Biden Ends Trend of Benefit-Cutting Budgets, But New Federal Workforce Initiatives Are Still Being Developed
Most of the workforce provisions outlined in the president’s first budget submission are vague references to policies that will be part of the forthcoming president's management agenda.
President Biden’s first full budget submission to Congress, which was released Friday, marks a distinct shift away from the benefit-cutting approach to federal personnel issues taken by his predecessor, but details of his own plans remain scarce, for now.
In each of his budget proposals, former President Trump pushed for a wide array of cuts to federal employees’ benefits, including making workers contribute more to their defined benefit pensions, reducing retirees’ cost of living adjustments, and reducing the rate of the return of the Thrift Savings Plan’s government securities (G) fund.
Biden’s fiscal 2022 budget proposal, which includes a 2.7% average pay increase for federal employees next year, unsurprisingly dispenses with Trump's benefit-cutting proposals, which were never implemented by Congress. But while it highlights all of the actions Biden's administration has already taken to “rebuild” the federal workforce, like rescinding Trump-era personnel policies and increasing the minimum wage of federal contractors, many of the administration's plans going forward are still being crafted.
Budget documents indicate that many of the specifics of the Biden administration’s workplace policies will come out with the release of the president’s management agenda later this year. In the meantime, officials highlighted work that’s underway by staff at the Office of Personnel Management and the Office of Management and Budget, and by agency chief human capital officers governmentwide.
“OPM is compiling and developing comprehensive guidance for agencies on hiring flexibilities and competitive hiring best practices to facilitate a talent surge into government,” the White House wrote. “This work includes developing regulations to make it easier to bring back former employees by allowing agencies to rehire at a grade commensurate with the experience achieved while working outside of government, rather than limiting such employees to the grade level where they were when they left.”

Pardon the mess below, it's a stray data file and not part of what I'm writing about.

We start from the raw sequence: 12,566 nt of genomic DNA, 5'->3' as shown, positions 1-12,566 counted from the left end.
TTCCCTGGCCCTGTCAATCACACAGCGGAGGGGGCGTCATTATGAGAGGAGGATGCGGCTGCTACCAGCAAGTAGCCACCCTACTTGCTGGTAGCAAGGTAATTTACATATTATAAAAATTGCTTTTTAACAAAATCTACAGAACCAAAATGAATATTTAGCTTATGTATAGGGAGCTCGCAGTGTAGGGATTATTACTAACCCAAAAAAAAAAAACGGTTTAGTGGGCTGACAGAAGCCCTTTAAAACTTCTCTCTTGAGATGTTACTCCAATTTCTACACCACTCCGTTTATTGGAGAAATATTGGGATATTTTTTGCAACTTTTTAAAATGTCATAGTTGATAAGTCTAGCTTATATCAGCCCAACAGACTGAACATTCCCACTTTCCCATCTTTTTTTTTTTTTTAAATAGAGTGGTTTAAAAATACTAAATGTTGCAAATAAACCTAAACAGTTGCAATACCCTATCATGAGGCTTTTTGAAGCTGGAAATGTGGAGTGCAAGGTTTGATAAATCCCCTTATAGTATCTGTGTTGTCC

The budget also alludes to several other pending hiring initiatives, including pushing agencies to make better use of internship programs as a pipeline for younger job candidates to enter the federal workforce, and the development of a governmentwide assessment of federal hiring.
“The budget supports building additional capacity and capability for agencies to strengthen the workforce, recruit and hire talent, and ensure agencies can recruit specific technical talent where there are longstanding gaps,” the document states. “It requires [Chief Human Capital Officer] Act agencies to create and fund talent teams at the component level and to participate in or contribute to, as allowable, a centralized governmentwide hiring assessment support team to improve hiring outcomes for critical positions, including more technical or hard-to-fill positions, in particular.”
Biden’s proposal also reiterates that the Office of Personnel Management is studying how the successes of the maximum telework program, undertaken at the onset of the COVID-19 pandemic, can be leveraged to boost agency performance and employee engagement permanently. Several officials have said publicly that OPM has been working on the topic in recent months, and The Washington Post reported Monday that the guidance could come out as early as June.
“The CHCO community has collaborated to determine how to move formerly in-person work to the virtual environment [during the pandemic],” the budget states. “An overwhelming majority of respondents to the 2020 Federal Employee Viewpoint Survey reported a high level of ability to meet customers’ needs, as well as agencies’ sustained performance and quality of work. OPM, GSA and OMB will capture best practices, convene diverse stakeholder groups inside and outside of government, evaluate options, and develop guidance to assist agencies to adapt as the country continues to emerge from the COVID-19 pandemic.”
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